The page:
The digital ad industry is notorious for enabling the monitoring and tracking of users across the web. New findings from 404 Media highlight a particularly insidious service, Patternz, that draws data from ads in hundreds of thousands of popular, mainstream apps to reportedly fuel a global surveillance dragnet. The tool and its visibility have been marketed to governments around the world to integrate with other intelligence agency surveillance capabilities. “The pipeline involves smaller, obscure advertising firms and advertising industry giants like Google. In response to queries from 404 Media, Google and PubMatic, another ad firm, have already cut-off a company linked to the surveillance firm,” 404’s Joseph Cox wrote.
Researchers from MIT’s Computer Science and Artificial Intelligence Laboratory have devised an algorithm that could be used to convert data from smart devices’ ambient light sensors into an image of the scene in front of the device. A tool like this could be used to turn a smart home gadget or mobile device into a surveillance tool. Ambient light sensors measure light in an environment and automatically adjust a screen’s brightness to make it more usable in different conditions. But because ambient light data isn’t considered to be sensitive, these sensors automatically have certain permissions in an operating system and generally don’t require specific approval from a user to be used by an app. As a result, the researchers point out that bad actors could potentially abuse the readings from these sensors without users having recourse to block the information stream.
“EBay’s actions against us had a damaging and permanent impact on us—emotionally, psychologically, physically, reputationally, and financially—and we strongly pushed federal prosecutors for further indictments to deter corporate executives and board members from creating a culture where stalking and harassment is tolerated or encouraged,” Ina and David Steiner say in a victim statement published online. The couple also highlighted that EcommerceBytes has filed a civil lawsuit against eBay and its former employees that is set to be heard in 2025.
China’s Judicial Bureau has claimed a privately run research institution, the Beijing Wangshendongjian Judicial Appraisal Institute, has created a way to identify people using Apple’s AirDrop tool, including determining phone numbers, email addresses, and device names. Police have been able to identify suspects using the technique, according to reports and a post from the Institute. Apple’s wireless AirDrop communication and file-sharing method has previously been used in China to protest the leadership of President Xi Jinping, and Apple introduced a 10-minute time limit sharing period in China, before later rolling it out globally.
In a blog post analyzing the incident, Johns Hopkins University cryptographer Matthew Green says the attack was initially discovered by researchers at Germany’s Technical University of Darmstadt in 2019. In short, Green says, Apple doesn’t use a secure private set intersection that can help mask people’s identity when communicating with other phones using AirDrop. It’s unclear if Apple plans to make any changes to stop AirDrop being abused in the future.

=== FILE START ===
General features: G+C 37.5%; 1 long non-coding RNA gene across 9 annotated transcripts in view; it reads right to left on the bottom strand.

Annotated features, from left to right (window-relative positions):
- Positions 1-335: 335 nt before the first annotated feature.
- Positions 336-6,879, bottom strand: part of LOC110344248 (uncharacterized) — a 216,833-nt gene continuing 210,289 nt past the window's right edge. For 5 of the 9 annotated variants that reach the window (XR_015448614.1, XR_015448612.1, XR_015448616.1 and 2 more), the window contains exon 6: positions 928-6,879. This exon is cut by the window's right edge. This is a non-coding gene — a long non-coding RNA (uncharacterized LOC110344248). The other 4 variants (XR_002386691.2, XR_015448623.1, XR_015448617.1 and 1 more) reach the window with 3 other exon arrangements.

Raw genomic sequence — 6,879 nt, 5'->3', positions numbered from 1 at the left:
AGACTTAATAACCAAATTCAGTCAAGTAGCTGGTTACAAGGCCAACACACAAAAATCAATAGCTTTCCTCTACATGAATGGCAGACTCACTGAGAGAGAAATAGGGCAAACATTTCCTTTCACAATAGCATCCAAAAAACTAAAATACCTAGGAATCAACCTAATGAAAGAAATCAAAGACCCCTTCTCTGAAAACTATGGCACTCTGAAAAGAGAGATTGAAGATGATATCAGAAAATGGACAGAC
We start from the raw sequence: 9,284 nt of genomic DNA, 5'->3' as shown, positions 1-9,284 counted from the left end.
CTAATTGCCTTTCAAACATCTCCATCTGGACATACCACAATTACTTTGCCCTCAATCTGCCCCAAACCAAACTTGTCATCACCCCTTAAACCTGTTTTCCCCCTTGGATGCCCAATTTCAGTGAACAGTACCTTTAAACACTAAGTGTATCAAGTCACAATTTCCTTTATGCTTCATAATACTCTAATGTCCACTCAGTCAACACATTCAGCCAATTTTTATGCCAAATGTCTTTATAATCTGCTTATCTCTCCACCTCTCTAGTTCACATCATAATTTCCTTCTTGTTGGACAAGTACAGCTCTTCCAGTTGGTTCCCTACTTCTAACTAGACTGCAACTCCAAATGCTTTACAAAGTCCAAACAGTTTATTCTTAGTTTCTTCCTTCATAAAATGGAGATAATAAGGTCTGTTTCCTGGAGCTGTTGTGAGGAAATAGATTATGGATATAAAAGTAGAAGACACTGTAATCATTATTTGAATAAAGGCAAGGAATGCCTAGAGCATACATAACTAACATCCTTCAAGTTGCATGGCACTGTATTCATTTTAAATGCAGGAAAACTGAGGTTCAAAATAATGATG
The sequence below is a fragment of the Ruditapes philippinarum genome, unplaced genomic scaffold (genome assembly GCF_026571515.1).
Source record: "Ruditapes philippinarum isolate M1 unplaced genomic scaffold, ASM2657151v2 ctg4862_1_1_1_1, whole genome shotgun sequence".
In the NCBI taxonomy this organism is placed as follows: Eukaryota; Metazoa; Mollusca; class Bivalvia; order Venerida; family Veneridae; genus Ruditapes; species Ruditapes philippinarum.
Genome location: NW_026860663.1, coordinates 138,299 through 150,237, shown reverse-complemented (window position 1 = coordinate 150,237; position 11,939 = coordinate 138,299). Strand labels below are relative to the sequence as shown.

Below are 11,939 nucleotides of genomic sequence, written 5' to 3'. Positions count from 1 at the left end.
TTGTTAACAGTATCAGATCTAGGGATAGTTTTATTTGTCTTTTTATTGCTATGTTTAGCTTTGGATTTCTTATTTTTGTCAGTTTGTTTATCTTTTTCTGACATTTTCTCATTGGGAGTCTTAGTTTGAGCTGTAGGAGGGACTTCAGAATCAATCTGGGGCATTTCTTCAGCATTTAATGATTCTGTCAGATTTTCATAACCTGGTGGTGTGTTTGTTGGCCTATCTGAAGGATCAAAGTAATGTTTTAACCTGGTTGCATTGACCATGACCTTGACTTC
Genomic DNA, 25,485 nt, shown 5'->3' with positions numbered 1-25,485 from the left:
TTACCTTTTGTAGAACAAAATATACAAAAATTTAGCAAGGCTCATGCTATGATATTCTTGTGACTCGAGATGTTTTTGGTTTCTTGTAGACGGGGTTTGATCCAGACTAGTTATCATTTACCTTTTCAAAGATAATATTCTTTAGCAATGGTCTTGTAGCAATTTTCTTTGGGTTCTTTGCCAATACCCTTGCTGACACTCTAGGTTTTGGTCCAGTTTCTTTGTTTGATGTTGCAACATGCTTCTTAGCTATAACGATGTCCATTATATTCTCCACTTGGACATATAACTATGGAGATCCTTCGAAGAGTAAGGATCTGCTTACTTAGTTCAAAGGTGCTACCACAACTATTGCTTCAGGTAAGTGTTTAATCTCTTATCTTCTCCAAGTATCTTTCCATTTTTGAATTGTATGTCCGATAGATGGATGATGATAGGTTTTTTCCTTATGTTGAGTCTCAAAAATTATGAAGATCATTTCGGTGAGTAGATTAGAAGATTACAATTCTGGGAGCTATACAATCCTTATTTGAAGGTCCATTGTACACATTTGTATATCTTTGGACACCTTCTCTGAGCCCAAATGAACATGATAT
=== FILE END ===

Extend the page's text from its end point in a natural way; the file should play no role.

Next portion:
It’s been more than 15 years since the Stuxnet malware was smuggled into Iran’s Natanz uranium enrichment plant and destroyed hundreds of centrifuges. Despite the incident happening over a decade ago, there are still plenty of details that remain unknown about the attack, which is believed to have been coordinated by the US and Israel. That includes who may have delivered the Stuxnet virus to the nuclear facility—a USB thumb drive was used to install the worm into the nuclear plant’s air-gapped networks. In 2019, it was reported that Dutch intelligence services had recruited an insider to help with the attack. This week, the Dutch publication Volkskrant claimed to identify the mole as Erik van Sabben. According to the report, van Sabben was recruited by Dutch intelligence service AIVD in 2005, and politicians in the Netherlands did not know about the operation. Van Sabben is said to have left Iran shortly after the sabotage began. However, he died two weeks later, on January 16, 2009, after being involved in a motorcycle accident in Dubai.
The rapid advances in generative AI systems, which use machine learning to create text and produce images, has seen companies scrambling to incorporate chatbots or similar technologies into their products. Despite the progress, traditional cybersecurity practices of locking down systems from unauthorized access and making sure apps can’t access too much data still apply. This week, 404 Media reported that Chattr, a company creating an “AI digital assistant” to help with hiring, exposed data through an incorrect Firebase configuration and also revealed how its systems work. This includes the AI appearing to have the ability to “accept or deny job applicants.” The pseudonymous security researcher behind the finding, MrBruh, shared a video with 404 Media showing the chatbot appearing to automatically make decisions about job applications. Chattr secured the exposed systems after being contacted by the researchers but did not comment on the incident.